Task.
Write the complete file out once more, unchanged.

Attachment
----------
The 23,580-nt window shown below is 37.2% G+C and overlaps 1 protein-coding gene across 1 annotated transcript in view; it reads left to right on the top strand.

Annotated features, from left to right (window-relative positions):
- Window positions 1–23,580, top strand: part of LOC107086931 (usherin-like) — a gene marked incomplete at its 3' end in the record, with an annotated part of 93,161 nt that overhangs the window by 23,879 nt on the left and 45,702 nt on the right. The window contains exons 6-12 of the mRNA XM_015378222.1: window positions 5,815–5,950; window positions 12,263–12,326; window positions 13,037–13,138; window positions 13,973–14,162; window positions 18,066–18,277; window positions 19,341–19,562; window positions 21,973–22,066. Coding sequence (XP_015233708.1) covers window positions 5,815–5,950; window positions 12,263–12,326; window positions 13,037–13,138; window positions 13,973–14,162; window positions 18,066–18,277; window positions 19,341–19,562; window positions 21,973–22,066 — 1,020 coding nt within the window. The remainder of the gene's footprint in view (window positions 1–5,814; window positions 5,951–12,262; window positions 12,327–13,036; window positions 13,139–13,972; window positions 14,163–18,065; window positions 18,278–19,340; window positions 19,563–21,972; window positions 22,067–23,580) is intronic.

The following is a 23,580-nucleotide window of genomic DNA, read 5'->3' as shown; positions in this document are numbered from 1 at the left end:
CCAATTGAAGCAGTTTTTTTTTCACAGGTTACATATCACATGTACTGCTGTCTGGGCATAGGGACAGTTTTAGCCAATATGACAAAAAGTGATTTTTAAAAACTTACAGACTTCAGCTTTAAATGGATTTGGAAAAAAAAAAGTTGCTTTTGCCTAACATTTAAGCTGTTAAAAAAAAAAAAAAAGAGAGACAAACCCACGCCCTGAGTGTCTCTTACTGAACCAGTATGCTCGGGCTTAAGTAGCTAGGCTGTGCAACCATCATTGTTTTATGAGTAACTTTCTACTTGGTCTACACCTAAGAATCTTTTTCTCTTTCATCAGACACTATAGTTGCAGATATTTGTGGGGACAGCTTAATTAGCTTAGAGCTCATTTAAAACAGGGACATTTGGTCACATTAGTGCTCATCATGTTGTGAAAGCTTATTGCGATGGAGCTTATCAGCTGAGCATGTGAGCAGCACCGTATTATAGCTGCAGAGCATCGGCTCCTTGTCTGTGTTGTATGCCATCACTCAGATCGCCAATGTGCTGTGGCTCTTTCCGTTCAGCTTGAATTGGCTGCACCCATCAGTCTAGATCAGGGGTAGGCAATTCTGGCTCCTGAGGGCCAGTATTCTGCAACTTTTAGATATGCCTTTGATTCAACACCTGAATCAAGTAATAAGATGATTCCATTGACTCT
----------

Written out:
The 23,580-nt window shown below is 37.2% G+C and overlaps 1 protein-coding gene across 1 annotated transcript in view; it reads left to right on the top strand.

Annotated features, from left to right (window-relative positions):
- Window positions 1–23,580, top strand: part of LOC107086931 (usherin-like) — a gene marked incomplete at its 3' end in the record, with an annotated part of 93,161 nt that overhangs the window by 23,879 nt on the left and 45,702 nt on the right. The window contains exons 6-12 of the mRNA XM_015378222.1: window positions 5,815–5,950; window positions 12,263–12,326; window positions 13,037–13,138; window positions 13,973–14,162; window positions 18,066–18,277; window positions 19,341–19,562; window positions 21,973–22,066. Coding sequence (XP_015233708.1) covers window positions 5,815–5,950; window positions 12,263–12,326; window positions 13,037–13,138; window positions 13,973–14,162; window positions 18,066–18,277; window positions 19,341–19,562; window positions 21,973–22,066 — 1,020 coding nt within the window. The remainder of the gene's footprint in view (window positions 1–5,814; window positions 5,951–12,262; window positions 12,327–13,036; window positions 13,139–13,972; window positions 14,163–18,065; window positions 18,278–19,340; window positions 19,563–21,972; window positions 22,067–23,580) is intronic.

The following is a 23,580-nucleotide window of genomic DNA, read 5'->3' as shown; positions in this document are numbered from 1 at the left end:
CCAATTGAAGCAGTTTTTTTTTCACAGGTTACATATCACATGTACTGCTGTCTGGGCATAGGGACAGTTTTAGCCAATATGACAAAAAGTGATTTTTAAAAACTTACAGACTTCAGCTTTAAATGGATTTGGAAAAAAAAAAGTTGCTTTTGCCTAACATTTAAGCTGTTAAAAAAAAAAAAAAAGAGAGACAAACCCACGCCCTGAGTGTCTCTTACTGAACCAGTATGCTCGGGCTTAAGTAGCTAGGCTGTGCAACCATCATTGTTTTATGAGTAACTTTCTACTTGGTCTACACCTAAGAATCTTTTTCTCTTTCATCAGACACTATAGTTGCAGATATTTGTGGGGACAGCTTAATTAGCTTAGAGCTCATTTAAAACAGGGACATTTGGTCACATTAGTGCTCATCATGTTGTGAAAGCTTATTGCGATGGAGCTTATCAGCTGAGCATGTGAGCAGCACCGTATTATAGCTGCAGAGCATCGGCTCCTTGTCTGTGTTGTATGCCATCACTCAGATCGCCAATGTGCTGTGGCTCTTTCCGTTCAGCTTGAATTGGCTGCACCCATCAGTCTAGATCAGGGGTAGGCAATTCTGGCTCCTGAGGGCCAGTATTCTGCAACTTTTAGATATGCCTTTGATTCAACACCTGAATCAAGTAATAAGATGATTCCATTGACTCT